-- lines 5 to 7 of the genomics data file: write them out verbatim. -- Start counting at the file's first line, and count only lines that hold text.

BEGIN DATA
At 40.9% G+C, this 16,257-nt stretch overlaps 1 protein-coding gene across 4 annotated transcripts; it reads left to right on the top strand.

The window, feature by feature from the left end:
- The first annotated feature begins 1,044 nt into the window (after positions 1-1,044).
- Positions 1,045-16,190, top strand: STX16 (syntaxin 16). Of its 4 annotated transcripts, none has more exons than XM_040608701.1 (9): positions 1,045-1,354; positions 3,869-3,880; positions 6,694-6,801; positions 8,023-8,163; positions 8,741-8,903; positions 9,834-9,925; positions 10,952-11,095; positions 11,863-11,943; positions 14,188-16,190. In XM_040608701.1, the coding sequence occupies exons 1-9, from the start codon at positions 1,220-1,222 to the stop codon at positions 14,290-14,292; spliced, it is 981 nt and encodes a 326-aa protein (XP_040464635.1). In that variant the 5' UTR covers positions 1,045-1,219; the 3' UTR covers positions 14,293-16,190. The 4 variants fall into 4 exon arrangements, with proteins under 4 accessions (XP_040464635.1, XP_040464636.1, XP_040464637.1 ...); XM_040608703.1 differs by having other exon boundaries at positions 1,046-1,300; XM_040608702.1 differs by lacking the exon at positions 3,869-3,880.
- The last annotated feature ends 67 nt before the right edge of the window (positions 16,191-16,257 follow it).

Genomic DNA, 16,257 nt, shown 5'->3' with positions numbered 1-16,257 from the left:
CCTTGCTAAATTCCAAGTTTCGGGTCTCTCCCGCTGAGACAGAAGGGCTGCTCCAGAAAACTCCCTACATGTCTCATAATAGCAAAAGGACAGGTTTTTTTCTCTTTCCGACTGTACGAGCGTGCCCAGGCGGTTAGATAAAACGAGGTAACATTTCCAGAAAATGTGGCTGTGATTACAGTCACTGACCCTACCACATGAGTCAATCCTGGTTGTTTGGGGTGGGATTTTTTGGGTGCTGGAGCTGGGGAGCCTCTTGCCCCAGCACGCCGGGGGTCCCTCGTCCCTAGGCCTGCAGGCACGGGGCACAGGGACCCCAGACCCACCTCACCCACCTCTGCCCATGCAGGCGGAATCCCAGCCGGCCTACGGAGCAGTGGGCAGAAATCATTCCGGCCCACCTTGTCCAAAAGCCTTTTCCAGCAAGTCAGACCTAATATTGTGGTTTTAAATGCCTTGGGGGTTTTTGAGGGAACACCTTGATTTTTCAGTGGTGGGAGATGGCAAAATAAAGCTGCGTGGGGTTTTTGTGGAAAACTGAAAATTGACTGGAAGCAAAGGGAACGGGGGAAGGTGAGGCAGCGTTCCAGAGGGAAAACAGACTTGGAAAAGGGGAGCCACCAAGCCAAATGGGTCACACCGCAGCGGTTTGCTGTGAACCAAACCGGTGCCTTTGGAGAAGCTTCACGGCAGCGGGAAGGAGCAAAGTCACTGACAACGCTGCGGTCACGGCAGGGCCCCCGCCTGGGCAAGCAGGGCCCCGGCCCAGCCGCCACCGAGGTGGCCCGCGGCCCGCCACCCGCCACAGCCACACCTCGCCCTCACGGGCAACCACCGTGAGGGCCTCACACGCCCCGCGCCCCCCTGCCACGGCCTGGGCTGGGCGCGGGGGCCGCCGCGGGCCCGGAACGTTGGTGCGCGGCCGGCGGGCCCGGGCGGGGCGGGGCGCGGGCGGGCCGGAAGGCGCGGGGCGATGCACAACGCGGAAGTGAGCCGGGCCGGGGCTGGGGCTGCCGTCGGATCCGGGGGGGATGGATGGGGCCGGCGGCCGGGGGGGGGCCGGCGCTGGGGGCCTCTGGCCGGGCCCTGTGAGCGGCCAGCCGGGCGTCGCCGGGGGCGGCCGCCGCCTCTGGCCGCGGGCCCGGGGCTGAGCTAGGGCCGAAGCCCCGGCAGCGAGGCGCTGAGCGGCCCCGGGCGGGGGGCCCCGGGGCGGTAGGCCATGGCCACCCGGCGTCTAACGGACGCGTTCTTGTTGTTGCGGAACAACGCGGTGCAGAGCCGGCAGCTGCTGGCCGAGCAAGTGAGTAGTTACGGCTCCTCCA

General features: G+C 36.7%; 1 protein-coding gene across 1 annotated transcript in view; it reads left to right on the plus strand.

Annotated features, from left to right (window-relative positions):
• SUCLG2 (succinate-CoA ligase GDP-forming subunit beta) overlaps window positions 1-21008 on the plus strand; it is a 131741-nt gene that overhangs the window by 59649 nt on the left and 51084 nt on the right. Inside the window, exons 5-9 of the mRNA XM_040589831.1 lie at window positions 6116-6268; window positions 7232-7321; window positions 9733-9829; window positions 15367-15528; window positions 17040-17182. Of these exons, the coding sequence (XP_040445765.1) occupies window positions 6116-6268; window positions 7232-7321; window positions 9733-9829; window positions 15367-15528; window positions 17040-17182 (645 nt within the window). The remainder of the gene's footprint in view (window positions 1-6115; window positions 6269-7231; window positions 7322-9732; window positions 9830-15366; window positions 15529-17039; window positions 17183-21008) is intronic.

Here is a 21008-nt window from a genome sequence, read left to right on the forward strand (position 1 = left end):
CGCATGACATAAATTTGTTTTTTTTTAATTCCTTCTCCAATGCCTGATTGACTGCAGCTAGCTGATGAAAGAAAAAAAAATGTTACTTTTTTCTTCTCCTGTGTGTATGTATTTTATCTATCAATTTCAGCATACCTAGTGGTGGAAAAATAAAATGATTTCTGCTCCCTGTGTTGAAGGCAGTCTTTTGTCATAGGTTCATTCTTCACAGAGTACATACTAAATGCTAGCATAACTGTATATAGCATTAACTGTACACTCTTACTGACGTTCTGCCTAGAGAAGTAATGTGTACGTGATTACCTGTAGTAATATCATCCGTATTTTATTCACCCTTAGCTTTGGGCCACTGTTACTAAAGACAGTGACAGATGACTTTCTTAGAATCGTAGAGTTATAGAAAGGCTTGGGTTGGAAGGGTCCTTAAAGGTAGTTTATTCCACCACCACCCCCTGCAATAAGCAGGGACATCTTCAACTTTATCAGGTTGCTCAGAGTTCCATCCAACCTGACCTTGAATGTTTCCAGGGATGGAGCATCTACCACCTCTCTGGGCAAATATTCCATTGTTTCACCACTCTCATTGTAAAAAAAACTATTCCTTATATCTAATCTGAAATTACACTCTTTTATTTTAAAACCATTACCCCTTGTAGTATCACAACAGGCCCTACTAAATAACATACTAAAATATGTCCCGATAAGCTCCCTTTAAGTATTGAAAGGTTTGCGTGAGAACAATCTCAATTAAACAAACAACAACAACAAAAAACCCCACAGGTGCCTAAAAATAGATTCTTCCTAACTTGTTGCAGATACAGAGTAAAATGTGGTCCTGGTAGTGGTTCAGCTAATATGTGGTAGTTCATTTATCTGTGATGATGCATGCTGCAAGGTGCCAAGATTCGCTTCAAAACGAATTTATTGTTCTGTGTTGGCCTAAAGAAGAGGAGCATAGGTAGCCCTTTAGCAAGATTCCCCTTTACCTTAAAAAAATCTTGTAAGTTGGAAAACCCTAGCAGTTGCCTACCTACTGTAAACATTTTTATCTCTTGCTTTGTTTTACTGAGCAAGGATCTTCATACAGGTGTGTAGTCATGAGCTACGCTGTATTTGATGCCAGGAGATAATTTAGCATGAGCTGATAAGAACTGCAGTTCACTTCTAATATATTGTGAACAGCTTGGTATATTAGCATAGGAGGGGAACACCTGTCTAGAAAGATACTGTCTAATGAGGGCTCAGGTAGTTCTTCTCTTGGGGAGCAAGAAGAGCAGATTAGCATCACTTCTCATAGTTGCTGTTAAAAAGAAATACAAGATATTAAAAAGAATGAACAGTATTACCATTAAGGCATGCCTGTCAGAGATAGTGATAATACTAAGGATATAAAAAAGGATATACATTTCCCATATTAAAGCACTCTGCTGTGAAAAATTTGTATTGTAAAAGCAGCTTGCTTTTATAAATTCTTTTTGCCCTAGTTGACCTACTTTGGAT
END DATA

- The last annotated feature ends 67 nt before the right edge of the window (positions 16,191-16,257 follow it).

Genomic DNA, 16,257 nt, shown 5'->3' with positions numbered 1-16,257 from the left:
CCTTGCTAAATTCCAAGTTTCGGGTCTCTCCCGCTGAGACAGAAGGGCTGCTCCAGAAAACTCCCTACATGTCTCATAATAGCAAAAGGACAGGTTTTTTTCTCTTTCCGACTGTACGAGCGTGCCCAGGCGGTTAGATAAAACGAGGTAACATTTCCAGAAAATGTGGCTGTGATTACAGTCACTGACCCTACCACATGAGTCAATCCTGGTTGTTTGGGGTGGGATTTTTTGGGTGCTGGAGCTGGGGAGCCTCTTGCCCCAGCACGCCGGGGGTCCCTCGTCCCTAGGCCTGCAGGCACGGGGCACAGGGACCCCAGACCCACCTCACCCACCTCTGCCCATGCAGGCGGAATCCCAGCCGGCCTACGGAGCAGTGGGCAGAAATCATTCCGGCCCACCTTGTCCAAAAGCCTTTTCCAGCAAGTCAGACCTAATATTGTGGTTTTAAATGCCTTGGGGGTTTTTGAGGGAACACCTTGATTTTTCAGTGGTGGGAGATGGCAAAATAAAGCTGCGTGGGGTTTTTGTGGAAAACTGAAAATTGACTGGAAGCAAAGGGAACGGGGGAAGGTGAGGCAGCGTTCCAGAGGGAAAACAGACTTGGAAAAGGGGAGCCACCAAGCCAAATGGGTCACACCGCAGCGGTTTGCTGTGAACCAAACCGGTGCCTTTGGAGAAGCTTCACGGCAGCGGGAAGGAGCAAAGTCACTGACAACGCTGCGGTCACGGCAGGGCCCCCGCCTGGGCAAGCAGGGCCCCGGCCCAGCCGCCACCGAGGTGGCCCGCGGCCCGCCACCCGCCACAGCCACACCTCGCCCTCACGGGCAACCACCGTGAGGGCCTCACACGCCCCGCGCCCCCCTGCCACGGCCTGGGCTGGGCGCGGGGGCCGCCGCGGGCCCGGAACGTTGGTGCGCGGCCGGCGGGCCCGGGCGGGGCGGGGCGCGGGCGGGCCGGAAGGCGCGGGGCGATGCACAACGCGGAAGTGAGCCGGGCCGGGGCTGGGGCTGCCGTCGGATCCGGGGGGGATGGATGGGGCCGGCGGCCGGGGGGGGGCCGGCGCTGGGGGCCTCTGGCCGGGCCCTGTGAGCGGCCAGCCGGGCGTCGCCGGGGGCGGCCGCCGCCTCTGGCCGCGGGCCCGGGGCTGAGCTAGGGCCGAAGCCCCGGCAGCGAGGCGCTGAGCGGCCCCGGGCGGGGGGCCCCGGGGCGGTAGGCCATGGCCACCCGGCGTCTAACGGACGCGTTCTTGTTGTTGCGGAACAACGCGGTGCAGAGCCGGCAGCTGCTGGCCGAGCAAGTGAGTAGTTACGGCTCCTCCA